Britain's offshore oil and gas industry is being put at the heart of Britain's national security, according to the new Liberal Democrat minister in charge of energy and climate change policy.
Chris Huhne, who visited Aberdeen on Thursday, said it was part of the new coalition government's policy of making a priority of energy security.
In a meeting with industry representatives, he came under pressure to reduce the tax and regulatory burden.
Companies claim it is more expensive to exploit North Sea fields as the area becomes more mature. Without tax breaks, he was told investment is likely to go to other basins around the world.
It is reckoned that as much as 25 billion barrels of oil could still be extracted from British waters.
Mr Huhne visited Apache North Sea, which has taken over the Forties field from BP.
Earlier, the new cabinet minister attended the All Energy conference and exhibition in Aberdeen - a showcase for the renewable energy industry.
Following his meeting with oil and gas industry representatives, he said: "This is a vibrant industry but there is no room for complacency.
"There could be 20 billion barrels of oil equivalent left to exploit, but the UK competes against every other basin in the world for investment and I am committed to make sure that we have a licensing regime and investment environment that attracts quality companies and investment to fully exploit the remaining potential.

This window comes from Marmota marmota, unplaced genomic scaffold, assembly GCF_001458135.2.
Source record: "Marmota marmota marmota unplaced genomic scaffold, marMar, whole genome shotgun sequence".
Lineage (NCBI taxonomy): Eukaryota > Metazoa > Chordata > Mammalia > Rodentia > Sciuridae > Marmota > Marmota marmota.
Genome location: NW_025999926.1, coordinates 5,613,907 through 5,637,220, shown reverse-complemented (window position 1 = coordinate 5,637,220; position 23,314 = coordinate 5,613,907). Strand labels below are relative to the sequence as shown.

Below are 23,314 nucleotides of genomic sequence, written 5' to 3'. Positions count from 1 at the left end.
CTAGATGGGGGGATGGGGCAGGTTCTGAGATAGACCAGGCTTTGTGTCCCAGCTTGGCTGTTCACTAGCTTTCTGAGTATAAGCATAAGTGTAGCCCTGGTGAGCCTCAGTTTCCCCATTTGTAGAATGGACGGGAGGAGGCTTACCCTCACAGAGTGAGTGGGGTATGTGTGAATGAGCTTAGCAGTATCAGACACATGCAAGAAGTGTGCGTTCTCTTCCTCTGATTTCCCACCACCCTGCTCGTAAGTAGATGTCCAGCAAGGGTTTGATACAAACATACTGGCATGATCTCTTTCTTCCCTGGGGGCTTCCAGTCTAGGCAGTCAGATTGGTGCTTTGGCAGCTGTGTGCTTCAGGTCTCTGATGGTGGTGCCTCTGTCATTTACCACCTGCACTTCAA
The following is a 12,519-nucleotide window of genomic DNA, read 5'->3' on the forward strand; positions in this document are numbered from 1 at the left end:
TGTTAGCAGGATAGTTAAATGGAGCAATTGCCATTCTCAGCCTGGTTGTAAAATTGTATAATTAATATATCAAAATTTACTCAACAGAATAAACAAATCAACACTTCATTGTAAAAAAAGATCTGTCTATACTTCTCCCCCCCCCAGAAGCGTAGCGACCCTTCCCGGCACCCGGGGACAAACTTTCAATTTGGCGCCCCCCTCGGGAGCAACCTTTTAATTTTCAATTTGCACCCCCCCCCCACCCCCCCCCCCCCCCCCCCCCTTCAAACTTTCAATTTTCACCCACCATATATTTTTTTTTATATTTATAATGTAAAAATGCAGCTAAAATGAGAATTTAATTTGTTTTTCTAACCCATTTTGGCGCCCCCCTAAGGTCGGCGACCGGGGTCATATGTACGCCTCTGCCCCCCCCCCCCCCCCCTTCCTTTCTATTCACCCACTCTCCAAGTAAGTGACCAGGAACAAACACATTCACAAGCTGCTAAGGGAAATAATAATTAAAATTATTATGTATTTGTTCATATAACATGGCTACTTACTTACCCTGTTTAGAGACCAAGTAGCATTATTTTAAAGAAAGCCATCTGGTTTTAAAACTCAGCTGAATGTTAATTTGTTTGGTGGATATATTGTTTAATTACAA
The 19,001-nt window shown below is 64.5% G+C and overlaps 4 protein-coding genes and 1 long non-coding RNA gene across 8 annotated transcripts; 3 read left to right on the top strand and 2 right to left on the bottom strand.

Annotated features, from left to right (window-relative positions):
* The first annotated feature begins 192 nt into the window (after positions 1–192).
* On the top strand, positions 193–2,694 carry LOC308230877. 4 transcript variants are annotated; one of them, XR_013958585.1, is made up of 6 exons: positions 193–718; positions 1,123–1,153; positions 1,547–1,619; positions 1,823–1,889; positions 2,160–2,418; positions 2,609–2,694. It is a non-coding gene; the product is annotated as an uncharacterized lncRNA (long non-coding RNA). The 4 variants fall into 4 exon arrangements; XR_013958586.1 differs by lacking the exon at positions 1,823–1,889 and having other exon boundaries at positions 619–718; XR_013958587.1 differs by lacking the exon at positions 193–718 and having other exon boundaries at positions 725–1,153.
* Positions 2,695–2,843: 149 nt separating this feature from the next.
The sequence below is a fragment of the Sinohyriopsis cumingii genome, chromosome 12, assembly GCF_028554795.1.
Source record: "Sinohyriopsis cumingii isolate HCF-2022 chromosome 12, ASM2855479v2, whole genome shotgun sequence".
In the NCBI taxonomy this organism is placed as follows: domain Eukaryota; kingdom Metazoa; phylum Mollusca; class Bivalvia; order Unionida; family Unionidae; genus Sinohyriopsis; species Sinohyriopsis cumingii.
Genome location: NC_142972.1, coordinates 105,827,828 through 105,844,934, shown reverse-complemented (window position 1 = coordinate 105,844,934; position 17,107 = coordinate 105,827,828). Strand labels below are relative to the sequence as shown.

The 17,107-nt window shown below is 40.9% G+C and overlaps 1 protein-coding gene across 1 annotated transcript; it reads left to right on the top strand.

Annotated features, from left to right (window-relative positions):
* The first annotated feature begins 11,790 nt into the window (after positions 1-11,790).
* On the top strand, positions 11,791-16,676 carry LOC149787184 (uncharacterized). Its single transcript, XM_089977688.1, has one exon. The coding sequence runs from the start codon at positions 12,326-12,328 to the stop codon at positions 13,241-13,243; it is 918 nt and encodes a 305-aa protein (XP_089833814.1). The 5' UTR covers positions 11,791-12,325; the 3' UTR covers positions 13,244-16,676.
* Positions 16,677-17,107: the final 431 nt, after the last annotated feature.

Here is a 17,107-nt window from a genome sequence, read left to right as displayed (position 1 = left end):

"Energy security, for too long a second order issue, will be put back at the heart of our national security strategy. The oil and gas sector should take encouragement from that.
"At the same time we have a shortening window for action to prevent the most damaging impacts of climate change.
'Come of age'
Mr Huhne went on: "One of the biggest scandals is that we've got one of the best renewable energy resources anywhere in the world - and the know how to exploit it - and yet we're one of the worst performing countries on harnessing it.
"There are a lot of opportunities in the rapidly expanding renewable energy sector which need to be taken advantage of.
"The expertise and skills that have been vital to the oil and gas sector are transferable and will be key to the renewable energy sector as it develops, and are especially relevant for offshore wind.
"The renewables industry will come of age under this government. It's early days, but our coalition agreement is explicit in its support for the sector."
Malcolm Webb, chief executive of Oil and Gas UK, the industry body, said: "Securing all the investments needed to develop the often smaller, more technically challenging fields will not only demand action from industry to increase efficiency and reduce costs, but it will also ultimately require government to lower production taxes and lighten UK and EU regulatory burden.
"We need to keep working together to improve the UK industry's global competitive position so that it can attract the substantial investment that will be required to explore for and develop the country's estimated remaining 25 billion barrels of oil and gas and keep its successful supply chain anchored here."